Generation Z: Finding Innovative Ways to Save Early
Friday, 14 September 2018
Generations tend to be defined by common characteristics, including their collective attitudes toward social issues, politics, education, and, of course, money.
For example, the Silent Generation is known for saving money and paying with cash. Baby Boomers are considered the “buy now, pay later" generation. And Generation Y, or the millennials, has earned a reputation for spending what they earn, and then some.
So what about Generation Z, the preteens, teens, and college students of today? Turns out Generation Z — people ages 14 to 21 — are shaping up to be a generation of savers.
Generation Z is saving for retirement
According to a 2016 study by The Center for Generational Kinetics, 12 percent of Generation Z has already started saving for retirement, and an additional 35 percent plan to start saving for retirement when in their 20s.
Generation Z is saving in general
According to a study by Forbes, 57 percent of Gen Z respondents said they would prefer to save money than spend it immediately. In a survey by Lincoln Financial, more than half of the 400 respondents reported having a savings account, and 71 percent said saving money for the future was one of their top priorities.
Generation Z doesn't want debt
In the Center for Generational Kinetics study, which surveyed approximate 1,000 Zs, one in five said debt should be avoided at all costs, and 29 percent said personal debt should be reserved for a few select items. According to a January 2018 Experian “State of Credit" report, Generation Z has the fewest number of credit cards on whole, and the lowest average balance on the cards they do have.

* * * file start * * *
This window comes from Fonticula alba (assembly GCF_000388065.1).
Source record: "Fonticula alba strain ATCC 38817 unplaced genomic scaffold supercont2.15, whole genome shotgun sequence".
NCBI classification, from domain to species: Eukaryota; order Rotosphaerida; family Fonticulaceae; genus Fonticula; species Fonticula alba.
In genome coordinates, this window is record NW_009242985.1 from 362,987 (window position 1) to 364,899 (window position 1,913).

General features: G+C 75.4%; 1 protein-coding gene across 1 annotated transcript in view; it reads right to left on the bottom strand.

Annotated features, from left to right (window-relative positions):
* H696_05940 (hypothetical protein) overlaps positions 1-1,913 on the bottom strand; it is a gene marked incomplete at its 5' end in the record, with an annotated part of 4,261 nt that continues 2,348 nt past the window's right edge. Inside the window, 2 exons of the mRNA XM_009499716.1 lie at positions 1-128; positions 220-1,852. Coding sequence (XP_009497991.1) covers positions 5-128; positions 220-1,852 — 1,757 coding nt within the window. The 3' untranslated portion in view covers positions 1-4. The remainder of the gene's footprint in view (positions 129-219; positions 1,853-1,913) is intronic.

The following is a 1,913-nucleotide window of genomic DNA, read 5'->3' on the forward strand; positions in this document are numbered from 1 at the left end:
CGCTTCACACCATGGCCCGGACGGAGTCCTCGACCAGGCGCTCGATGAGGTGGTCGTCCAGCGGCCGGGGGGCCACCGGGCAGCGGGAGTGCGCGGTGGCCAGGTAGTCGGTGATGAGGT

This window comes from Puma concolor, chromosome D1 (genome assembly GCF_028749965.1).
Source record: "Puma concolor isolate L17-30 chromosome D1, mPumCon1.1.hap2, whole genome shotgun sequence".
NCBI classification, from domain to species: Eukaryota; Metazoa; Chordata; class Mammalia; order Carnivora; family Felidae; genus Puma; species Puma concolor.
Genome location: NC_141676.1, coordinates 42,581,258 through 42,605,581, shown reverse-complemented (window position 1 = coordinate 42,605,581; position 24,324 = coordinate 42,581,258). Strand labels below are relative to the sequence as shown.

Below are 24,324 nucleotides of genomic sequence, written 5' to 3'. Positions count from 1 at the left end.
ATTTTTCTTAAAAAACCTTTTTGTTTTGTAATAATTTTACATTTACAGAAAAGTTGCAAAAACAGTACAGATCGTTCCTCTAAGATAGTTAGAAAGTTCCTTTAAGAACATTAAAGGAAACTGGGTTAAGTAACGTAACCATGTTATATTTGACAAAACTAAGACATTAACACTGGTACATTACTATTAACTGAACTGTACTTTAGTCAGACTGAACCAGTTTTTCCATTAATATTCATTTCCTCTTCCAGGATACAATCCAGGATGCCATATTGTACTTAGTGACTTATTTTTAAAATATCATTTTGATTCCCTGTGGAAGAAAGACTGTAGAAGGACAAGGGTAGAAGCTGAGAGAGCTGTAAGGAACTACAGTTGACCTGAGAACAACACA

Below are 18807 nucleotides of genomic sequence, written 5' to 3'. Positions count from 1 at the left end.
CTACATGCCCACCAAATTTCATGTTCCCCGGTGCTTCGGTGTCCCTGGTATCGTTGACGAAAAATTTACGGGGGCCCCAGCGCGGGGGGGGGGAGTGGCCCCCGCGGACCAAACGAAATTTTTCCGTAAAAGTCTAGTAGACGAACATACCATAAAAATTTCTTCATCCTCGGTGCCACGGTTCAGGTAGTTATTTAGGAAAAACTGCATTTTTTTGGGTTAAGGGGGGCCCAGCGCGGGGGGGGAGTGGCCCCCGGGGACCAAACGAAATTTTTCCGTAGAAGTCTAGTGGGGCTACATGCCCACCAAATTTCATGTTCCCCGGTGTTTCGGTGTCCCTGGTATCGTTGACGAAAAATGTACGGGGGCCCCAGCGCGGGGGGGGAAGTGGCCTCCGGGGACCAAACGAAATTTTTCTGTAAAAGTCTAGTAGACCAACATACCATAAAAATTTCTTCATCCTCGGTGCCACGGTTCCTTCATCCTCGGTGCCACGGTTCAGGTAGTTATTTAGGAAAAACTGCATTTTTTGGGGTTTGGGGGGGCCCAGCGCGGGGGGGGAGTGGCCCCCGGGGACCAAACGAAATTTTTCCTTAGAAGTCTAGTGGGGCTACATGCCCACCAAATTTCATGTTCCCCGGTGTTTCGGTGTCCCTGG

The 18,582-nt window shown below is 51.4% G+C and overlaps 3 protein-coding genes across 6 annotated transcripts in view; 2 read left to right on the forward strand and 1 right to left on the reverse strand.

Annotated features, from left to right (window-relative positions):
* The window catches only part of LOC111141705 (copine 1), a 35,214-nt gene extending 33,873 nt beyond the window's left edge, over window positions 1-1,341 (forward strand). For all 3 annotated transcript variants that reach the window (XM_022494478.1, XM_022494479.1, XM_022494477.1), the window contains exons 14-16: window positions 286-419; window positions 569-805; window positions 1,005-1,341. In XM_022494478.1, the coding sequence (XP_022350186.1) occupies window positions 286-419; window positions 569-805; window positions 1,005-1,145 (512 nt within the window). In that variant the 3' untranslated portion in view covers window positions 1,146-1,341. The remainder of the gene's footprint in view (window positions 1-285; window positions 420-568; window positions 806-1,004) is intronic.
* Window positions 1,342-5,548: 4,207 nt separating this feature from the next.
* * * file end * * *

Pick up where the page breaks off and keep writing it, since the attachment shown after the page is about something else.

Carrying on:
Generation Z assumes they will pay for college
According to the Generational Kinetics study, 38 percent of Zs surveyed plan to work during college and 24 percent said they plan to pay for college with personal savings.
Generation Z is able to save because they work
The Center for Generational Kinetics found a whopping 77 percent of Generation Z is working and earning their own money. For comparison, this percentage is roughly the same as the percentage of Millennials — who are a decade older — who are earning their own money.
How is Generation Z saving money?
Gen Z is the first generation of digital natives. They have never lived in a world without the Internet. They have had instant access to an infinite amount of financial information, making them far more financially savvy than previous generations. For example, according to a survey by TransUnion, 58 percent of Generation Z respondents said they were familiar with credit scores and how they work.
The Snapchat generation is also proving to be early adopters of FinTech, or financial technology. This encompasses everything from online budgeting tools to mobile apps that build savings accounts automatically.
For example, the mobile app Digit regularly analyzes a user's cash flow and every few days will automatically transfer a small amount of money to the user's FDIC-insured Digit savings account. Mint and other budgeting tools give users real-time insight into all their accounts, allowing them to constantly know their financial status and make informed decisions.
And Generation Z is using it all of it. Again according to the Lincoln Financial survey, Generation Z is utilizing technology — in the form of online searches, mobile apps, financial blogs, and social media — almost as much as millennials, who, again, are ten years older. Case in point: the study found 10 percent of Gen Z respondents were using Mint, a budgeting and financial management app, while 15 percent of millennials used the same app.
Another benefit this technology offers these young savers is the ability to see their savings grow, in real time, and continually monitor the progress they are making toward their financial goals. And, as neuroscience has proven time and time again, seeing results — even the achievement of small goals — motivates us to keep working toward them.
The content provided is for informational purposes only. Neither BBVA USA, nor any of its affiliates, is providing legal, tax, or investment advice. You should consult your legal, tax, or financial advisor about your personal situation. Opinions expressed are those of the author(s) and do not necessarily represent the opinions of BBVA USA or any of its affiliates.
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